The growth of economic science

Appendix B

§1. In the eighteenth century, political-economy (“economics” for short) emerged to study new ideas such as economic freedom and a prioritization of ends (happiness) over means (wealth).

It is true that modern economics had its origin in common with other sciences at the time when the study of classic writers was reviving. But an industrial system which was based on slavery, and a philosophy which regarded manufacture and commerce with contempt, had little that was congenial to the hardy burghers who were as proud of their handicrafts and their trade as they were of their share in governing the State (page 624).

§2. The (French) Physiocrats established the foundation of modern economics not so much for their interest in agriculture and physical goods but in their advocacy of “laisser faire, laisser passer”, i.e., allowing people to do what they want (free trade) and go where they want (free movement).

§3. Adam Smith is rightly credited as the founder of “modern” economics for his defence and advocacy of free trade, his discussion of the balance between individual freedom of action and government regulation, his exposition of the interaction between supply (cost) and demand (value), and his expositions — not always correct but “working his way towards the truth” — that others built on.

§4. Of those who followed Smith, Jeremy Bentham played an important role by advocating, with relentless logic, individual freedom and innovation over collective conservation, a perspective that fit Britain’s dominant economic and political role in the early eighteenth century.

§5. Economists improved and corrected on Smith’s ideas using inductive (from life) and deductive (from logic) methods for explaining choices and behaviors. They paid attention (and collected data) on the plight of the working classes. Marshall admires Ricardo’s work and perspective but finds his “Semitic genius for abstraction” difficult to follow at some times.

§6. But these economists tended to ignore or misunderstand the differences among countries and individuals. They assumed “economic man” to be like themselves: well-to-do,  intellectual “city men”, which blinded them to the perspectives and values of the working classes. (Indeed, they blamed the poor for their poverty when it resulted from lack of education and other constraints that were loosened by unionisation, education, public health, and so on.) Marx [not mentioned by Marshall] was not so blind.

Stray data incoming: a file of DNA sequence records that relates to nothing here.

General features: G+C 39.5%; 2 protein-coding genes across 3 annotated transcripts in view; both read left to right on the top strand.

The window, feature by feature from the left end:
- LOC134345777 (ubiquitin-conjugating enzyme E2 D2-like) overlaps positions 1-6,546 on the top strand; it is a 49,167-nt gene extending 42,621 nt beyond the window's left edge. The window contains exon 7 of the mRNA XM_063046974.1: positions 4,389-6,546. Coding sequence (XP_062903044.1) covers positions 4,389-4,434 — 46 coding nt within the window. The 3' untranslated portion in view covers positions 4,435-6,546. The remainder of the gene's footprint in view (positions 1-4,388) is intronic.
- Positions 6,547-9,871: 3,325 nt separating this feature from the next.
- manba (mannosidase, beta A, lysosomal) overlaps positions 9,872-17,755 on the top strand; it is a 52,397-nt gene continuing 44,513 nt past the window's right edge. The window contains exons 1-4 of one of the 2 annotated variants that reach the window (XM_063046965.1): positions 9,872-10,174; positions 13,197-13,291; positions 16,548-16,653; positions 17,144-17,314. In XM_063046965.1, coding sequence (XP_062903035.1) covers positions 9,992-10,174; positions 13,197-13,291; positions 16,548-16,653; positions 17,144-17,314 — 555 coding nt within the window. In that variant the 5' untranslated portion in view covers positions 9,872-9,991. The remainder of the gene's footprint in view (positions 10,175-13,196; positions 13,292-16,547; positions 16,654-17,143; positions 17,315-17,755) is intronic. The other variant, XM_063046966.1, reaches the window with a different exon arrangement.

§7. During the nineteenth century, economic thought became less rigid, uniform and logical as it integrated more human complexity into understanding choices. (Economics influenced Darwin as his Origin of Species influenced economists.)

§8. Marshall then gives “shout outs” to the French, Americans and especially the Germans, who had less faith in individual freedom and trade and a greater respect for national differences and competition. He ends the chapter by cautioning that the biological view of human interactions requires ever-greater analytical effort rather than a lazy appeal to imponderable differences.

This post is part of a series in the Marshall 2020 Project, i.e., an excuse for me to read Alfred Marshall’s Principles of Economics (1890 first edition/1920 eighth edition), which dominated economic thinking until Van Neumann and Morgenstern’s Theory of Games and Economic Behaviour (1944) and Samuelson’s Foundations of Economic Analysis (1946) pivoted economics from institutional induction to mathematical deduction.

Interesting stuff

  1. This article on environmental scientists suffering emotionally as the natural world shrinks under the onslaught of Mankind (and mostly men within our species) rings true with me. It’s so sad to see dying corals, burning forests, etc. 
  2. Listen: I teach liberal arts and sciences (LAS). I’m not sure if our students know how lucky they are, but these prisoners earning their LAS degrees sure do.
  3. Read: Divorce in an Indian couple is no longer unimaginable
  4. Listen: Sal Khan, the founder of Khan academy, on better education
  5. Read: Amsterdam tries to rebalance away from mass tourism
  6. Read: “Extreme weather is wreaking havoc on olive oil production” — this is the beginning of the end of food security, which will affect people in poorer countries much more than most of us.
  7. Read: Tap water in the US is more polluted than it should be (as I said a few years ago when Flint was in the news).
  8. Read: ADHD in women manifests via self-doubt and confusion